31. Comparison of the different microprocessors
The following table summarizes some important differences between the microprocessors in the Pentium family:
|code cache, kb||8||16||8||16||16|
|data cache, kb||8||16||8||16||16|
|built in level 2 cache, kb||0||0||256||512 *)||512 *)|
|conditional move instructruct.||no||no||yes||yes||yes|
|out of order execution||no||no||yes||yes||yes|
|branch target buffer entries||256||256||512||512||512|
|return stack buffer size||0||4||16||16||16|
|branch misprediction penalty||3-4||4-5||10-20||10-20||10-20|
|partial register stall||0||0||5||5||5|
*) Celeron: 0-128, Xeon: 512 or more, many other variants available. On some versions the level 2 cache runs at half speed.
Comments to the table:
Code cache size is important if the critical part of your program is not limited to a small memory space.
Data cache size is important for all programs that handle more than small amounts of data in the critical part.
MMX and XMM instructions are useful for programs that handle massively parallel data, such as sound and image processing. In other applications it may not be possible to take advantage of the MMX and XMM instructions.
Conditional move instructructions are useful for avoiding poorly predictable conditional jumps.
Out of order execution improves performance, especially on non-optimized code. It includes automatic instruction reordering and register renaming.
Processors with a good branch prediction method can predict simple repetitive patterns. A good branch prediction is most important if the branch misprediction penalty is high.
A return stack buffer improves prediction of return instructions when a subroutine is called alternatingly from different locations.
Partial register stalls make handling of mixed data sizes (8, 16, 32 bit) more difficult.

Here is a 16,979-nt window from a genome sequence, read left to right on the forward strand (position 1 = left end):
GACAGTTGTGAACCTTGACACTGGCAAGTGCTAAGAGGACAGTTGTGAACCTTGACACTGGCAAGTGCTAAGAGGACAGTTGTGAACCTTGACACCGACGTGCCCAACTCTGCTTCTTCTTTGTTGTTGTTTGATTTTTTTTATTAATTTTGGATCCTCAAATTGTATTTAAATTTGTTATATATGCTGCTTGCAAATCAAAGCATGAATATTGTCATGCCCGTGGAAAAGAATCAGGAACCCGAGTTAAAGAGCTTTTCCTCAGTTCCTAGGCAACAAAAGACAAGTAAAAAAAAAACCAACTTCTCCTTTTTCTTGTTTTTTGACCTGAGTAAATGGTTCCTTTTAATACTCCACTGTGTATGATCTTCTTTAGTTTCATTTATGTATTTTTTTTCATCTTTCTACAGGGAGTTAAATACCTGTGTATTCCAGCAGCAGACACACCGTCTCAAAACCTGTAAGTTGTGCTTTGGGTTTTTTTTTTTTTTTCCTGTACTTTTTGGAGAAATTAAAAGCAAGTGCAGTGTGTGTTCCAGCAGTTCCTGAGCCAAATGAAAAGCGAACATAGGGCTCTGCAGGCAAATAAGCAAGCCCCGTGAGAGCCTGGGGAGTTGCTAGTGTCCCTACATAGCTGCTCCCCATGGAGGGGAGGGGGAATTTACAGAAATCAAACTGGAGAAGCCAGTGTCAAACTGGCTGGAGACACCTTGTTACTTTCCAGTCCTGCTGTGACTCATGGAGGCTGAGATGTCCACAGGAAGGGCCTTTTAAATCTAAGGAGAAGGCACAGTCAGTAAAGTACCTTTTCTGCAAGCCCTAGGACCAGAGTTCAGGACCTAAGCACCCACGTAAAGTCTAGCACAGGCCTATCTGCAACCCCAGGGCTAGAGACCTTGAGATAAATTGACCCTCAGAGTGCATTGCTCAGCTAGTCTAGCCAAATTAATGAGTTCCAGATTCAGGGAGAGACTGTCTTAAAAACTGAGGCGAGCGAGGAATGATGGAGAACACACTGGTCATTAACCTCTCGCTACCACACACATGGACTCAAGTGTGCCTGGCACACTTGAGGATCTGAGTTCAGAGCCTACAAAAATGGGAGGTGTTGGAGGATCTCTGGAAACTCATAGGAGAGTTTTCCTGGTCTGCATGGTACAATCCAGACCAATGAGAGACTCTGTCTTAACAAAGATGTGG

The latency of a multiplication instruction is the time it takes in a dependency chain. A throughput of 1/2 means that the execution can be pipelined so that a new multiplication can begin every second clock cycle. This defines the speed for handling parallel data.
Most of the optimizations described in this document have little or no negative effects on other microprocessors, including non-Intel processors, but there are some problems to be aware of.
Scheduling floating point code for the PPlain and PMMX often requires a lot of extra FXCH instructions. This will slow down execution on older microprocessors, but not on the Pentium family and advanced non-Intel processors.
Taking advantage of the MMX instructions in the PMMX, PII and PIII processors or the conditional moves in the PPro, PII and PIII will create problems if you want your code to be compatible with earlier microprocessors. The solution may be to write several versions of your code, each optimized for a particular processor. Your program should detect which processor it is running on and select the appropriate version of code (chapter 27.10).